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Obama Will Address HRC Dinner on Eve of March

by Steve Weinstein
Contributor
Monday Oct 5, 2009
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President Barack Obama will deliver the keynote address at the Human Rights Campaign’s 13th Annual National Dinner on Saturday, October 10, at the Walter E. Washington Convention Center in Washington, D.C. U.S. Rep. Patrick Kennedy will present the first-ever Edward M. Kennedy National Leadership Award to Judy and Dennis Shepard.

"We are honored to share this night with President Obama, who has called upon our nation to embrace LGBT people as brothers and sisters," said Human Rights Campaign President Joe Solmonese. "It is fitting that he will speak to our community on the night that we pay tribute to his friend and mentor Senator Edward Kennedy, who knew that as president, Barack Obama would take on the unfinished business of this nation--equal rights for the LGBT community, and for every person who believes in liberty and justice for all."

Obama is not the first sitting president to speak to an HRC gathering. Bill Clinton did so in 1997.

The president has had an up-and-down relationship with gay activists and gay groups.

In 2007, he said, "At its core, this issue is about who we are as Americans," Obama said a 2007 statement on gay issues. "It’s about whether this nation is going to live up to its founding promise of equality by treating all its citizens with dignity and respect."

But Richard Socarides, a Clinton Administration advisor on LGBT issues, complained to AP, "Eleven months after his election, he has failed to deliver on any of his commitments to gay Americans, but even worse has been his refusal to engage around these issues.

"What he needs to do now is engage and deliver," said Socarides. "Spend some of his political capital on ending the gay military ban, a hugely symbolic issue. And with no intellectually sound arguments left against it, come out squarely for gay marriage equality."

Most recently, he received praise for including gay families in his message sent out on Family Day.

But some court proceedings have produced anger. Just last month, his administration argued against letting legally married gay couples receive federal marriage benefits. Obama had extended a few benefits, including opening the government’s long-term care insurance, to gay partners of federal employees and allowing federal employees to use their sick leave to tend to a gay partner or the partner’s children.

He nominated a lesbian to head the Equality Opportunity Commission. And his appointment of former Gay-Lesbian Straight Education Network founder Kevin Jennings to be the safe schools czar has become a lightning rod for the right.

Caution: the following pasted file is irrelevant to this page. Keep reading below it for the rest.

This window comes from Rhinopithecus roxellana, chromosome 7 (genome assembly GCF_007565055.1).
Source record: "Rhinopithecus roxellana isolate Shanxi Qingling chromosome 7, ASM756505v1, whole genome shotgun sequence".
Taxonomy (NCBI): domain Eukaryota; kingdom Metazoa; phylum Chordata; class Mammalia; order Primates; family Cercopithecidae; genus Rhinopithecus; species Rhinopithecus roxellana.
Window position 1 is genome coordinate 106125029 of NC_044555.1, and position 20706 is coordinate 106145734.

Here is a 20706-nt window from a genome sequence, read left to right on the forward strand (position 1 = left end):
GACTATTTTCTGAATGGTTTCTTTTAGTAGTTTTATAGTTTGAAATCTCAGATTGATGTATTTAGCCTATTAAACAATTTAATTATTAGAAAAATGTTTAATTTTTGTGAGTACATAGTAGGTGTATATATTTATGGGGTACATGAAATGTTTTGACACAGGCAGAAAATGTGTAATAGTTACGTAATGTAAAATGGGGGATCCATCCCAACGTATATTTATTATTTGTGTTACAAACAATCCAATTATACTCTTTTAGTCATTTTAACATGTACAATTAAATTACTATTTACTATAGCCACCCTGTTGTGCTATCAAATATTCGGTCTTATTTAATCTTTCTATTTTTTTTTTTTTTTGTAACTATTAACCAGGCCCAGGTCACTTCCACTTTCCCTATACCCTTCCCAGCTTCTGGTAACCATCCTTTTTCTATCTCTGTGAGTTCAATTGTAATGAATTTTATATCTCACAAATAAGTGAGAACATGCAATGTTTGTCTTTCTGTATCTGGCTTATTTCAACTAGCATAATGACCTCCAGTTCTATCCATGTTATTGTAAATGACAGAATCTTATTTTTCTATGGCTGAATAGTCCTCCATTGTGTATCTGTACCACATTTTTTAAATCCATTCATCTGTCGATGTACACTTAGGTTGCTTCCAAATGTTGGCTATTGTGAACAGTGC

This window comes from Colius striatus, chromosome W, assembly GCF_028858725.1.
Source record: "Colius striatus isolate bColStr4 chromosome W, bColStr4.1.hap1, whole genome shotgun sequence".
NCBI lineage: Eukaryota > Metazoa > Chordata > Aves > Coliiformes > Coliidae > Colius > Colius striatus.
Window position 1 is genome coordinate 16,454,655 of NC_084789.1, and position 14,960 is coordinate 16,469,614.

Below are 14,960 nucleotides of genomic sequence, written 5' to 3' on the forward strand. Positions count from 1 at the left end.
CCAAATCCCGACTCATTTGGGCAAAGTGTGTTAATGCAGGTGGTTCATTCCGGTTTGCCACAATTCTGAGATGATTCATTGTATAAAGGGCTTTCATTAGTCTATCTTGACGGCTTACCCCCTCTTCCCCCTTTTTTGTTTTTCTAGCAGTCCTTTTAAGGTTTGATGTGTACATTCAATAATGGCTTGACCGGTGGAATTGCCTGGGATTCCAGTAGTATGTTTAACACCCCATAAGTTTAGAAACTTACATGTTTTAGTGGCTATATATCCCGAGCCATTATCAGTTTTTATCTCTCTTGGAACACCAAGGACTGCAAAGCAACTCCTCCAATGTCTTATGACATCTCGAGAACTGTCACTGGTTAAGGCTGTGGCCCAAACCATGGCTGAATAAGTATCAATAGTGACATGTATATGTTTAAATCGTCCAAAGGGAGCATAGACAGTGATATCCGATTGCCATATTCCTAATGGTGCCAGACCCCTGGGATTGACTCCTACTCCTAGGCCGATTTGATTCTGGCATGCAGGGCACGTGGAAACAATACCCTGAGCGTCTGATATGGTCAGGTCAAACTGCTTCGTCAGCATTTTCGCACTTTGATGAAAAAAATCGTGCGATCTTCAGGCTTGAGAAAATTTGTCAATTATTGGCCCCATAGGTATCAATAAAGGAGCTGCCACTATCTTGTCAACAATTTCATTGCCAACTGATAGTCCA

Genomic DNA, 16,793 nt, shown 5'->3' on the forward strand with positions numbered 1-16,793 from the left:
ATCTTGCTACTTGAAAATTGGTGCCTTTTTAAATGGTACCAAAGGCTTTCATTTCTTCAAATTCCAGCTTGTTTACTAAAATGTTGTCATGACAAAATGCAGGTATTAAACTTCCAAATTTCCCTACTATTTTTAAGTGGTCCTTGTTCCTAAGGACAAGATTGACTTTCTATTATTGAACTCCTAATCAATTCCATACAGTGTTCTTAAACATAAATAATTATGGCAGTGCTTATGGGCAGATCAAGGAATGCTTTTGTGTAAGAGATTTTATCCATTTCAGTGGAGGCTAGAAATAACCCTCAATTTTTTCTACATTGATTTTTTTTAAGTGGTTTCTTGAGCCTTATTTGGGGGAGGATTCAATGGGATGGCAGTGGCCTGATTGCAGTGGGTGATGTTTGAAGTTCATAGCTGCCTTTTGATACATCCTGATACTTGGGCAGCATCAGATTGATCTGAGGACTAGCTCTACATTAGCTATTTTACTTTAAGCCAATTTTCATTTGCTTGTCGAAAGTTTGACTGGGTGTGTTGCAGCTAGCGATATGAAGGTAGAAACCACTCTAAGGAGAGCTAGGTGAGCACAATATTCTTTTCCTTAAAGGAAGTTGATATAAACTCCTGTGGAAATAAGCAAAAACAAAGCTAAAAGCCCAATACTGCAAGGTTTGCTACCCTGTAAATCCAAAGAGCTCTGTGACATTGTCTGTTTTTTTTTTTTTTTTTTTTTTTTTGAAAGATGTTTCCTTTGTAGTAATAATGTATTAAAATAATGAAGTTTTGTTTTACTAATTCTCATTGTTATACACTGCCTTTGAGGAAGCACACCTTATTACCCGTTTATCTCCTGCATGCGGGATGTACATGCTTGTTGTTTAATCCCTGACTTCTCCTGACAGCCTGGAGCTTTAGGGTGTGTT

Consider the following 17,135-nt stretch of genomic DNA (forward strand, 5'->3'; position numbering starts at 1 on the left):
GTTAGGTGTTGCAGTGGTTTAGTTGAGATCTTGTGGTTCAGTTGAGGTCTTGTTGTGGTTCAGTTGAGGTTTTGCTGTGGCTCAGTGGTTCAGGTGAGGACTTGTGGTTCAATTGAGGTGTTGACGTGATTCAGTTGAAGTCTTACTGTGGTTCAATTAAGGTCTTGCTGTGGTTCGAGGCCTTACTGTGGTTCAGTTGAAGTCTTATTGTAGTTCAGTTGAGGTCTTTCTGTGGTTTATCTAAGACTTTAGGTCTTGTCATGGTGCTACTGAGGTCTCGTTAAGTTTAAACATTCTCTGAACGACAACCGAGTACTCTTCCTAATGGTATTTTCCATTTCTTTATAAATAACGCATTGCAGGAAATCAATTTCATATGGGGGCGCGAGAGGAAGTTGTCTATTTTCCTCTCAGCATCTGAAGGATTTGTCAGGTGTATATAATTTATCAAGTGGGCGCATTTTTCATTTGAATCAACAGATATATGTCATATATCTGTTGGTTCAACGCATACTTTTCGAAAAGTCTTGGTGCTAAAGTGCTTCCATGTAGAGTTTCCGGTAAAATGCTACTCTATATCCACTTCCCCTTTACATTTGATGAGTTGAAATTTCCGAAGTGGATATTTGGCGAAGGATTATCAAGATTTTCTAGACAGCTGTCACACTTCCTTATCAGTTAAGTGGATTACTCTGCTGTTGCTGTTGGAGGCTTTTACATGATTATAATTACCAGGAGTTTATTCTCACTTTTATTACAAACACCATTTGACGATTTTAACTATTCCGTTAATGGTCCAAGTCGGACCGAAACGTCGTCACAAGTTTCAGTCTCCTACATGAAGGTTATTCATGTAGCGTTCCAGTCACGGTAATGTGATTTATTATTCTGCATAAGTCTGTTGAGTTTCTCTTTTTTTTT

No issue, however, is as contentious as the military’s policy on gay servicemembers serving openly. Because of the president’s position as commander of chief, the symbolic importance of getting rid of "Dont Ask Don’t Tell," and the importance of the military in American life, this has become a key federal issue.

On Jan. 9, Obama spokesman Robert Gibbs answered "yes" when asked whether the administration would end a policy that has seen the dismissal of more than 12,000 troops after their sexual orientation was revealed.

Obama’s top military advisers are broadly hinting that the president will, indeed, tackle the highly controversial issue. But they refuse to give a timetable. Meanwhile, Congress is scheduling hearings and may force the president’s hand.

Whether or not the president directly addresses such issues makes his appearance at the HRC gala such a newsworthy event--even casting aside the historic importance of a sitting president addressing such a dinner. His appearance takes on additional importance, coming as it does on the eve of the National Equality March on Washington.

And there will be pickets--only they won’t be anti-gay groups. Instead of Fred Phelps or the National Organization for Marriage, Chicago-based Gay Liberation Network and Dallas-based Queer Liberation are organizing to protest the president’s appearance.

"The Obama administration has likened LGBT relationships to incest and bestiality," said Queer Liberaction co-founder Blake Wilkenson. "He cited his ’Christian beliefs’ for the reason why he now opposes equal marriage rights for same-sex couples. He refuses issue a stop-loss order to prevent purges of lesbian and gay soldiers. If we are going to get real change out of this White House, we need to make demands of this President. As the great anti-slavery activist Frederick Douglass put it, ’Power concedes nothing without a demand.’"

Steve Weinstein has been a regular correspondent for the International Herald Tribune, the Advocate, the Village Voice and Out. He has been covering the AIDS crisis since the early ’80s, when he began his career. He is the author of "The Q Guide to Fire Island" (Alyson, 2007).

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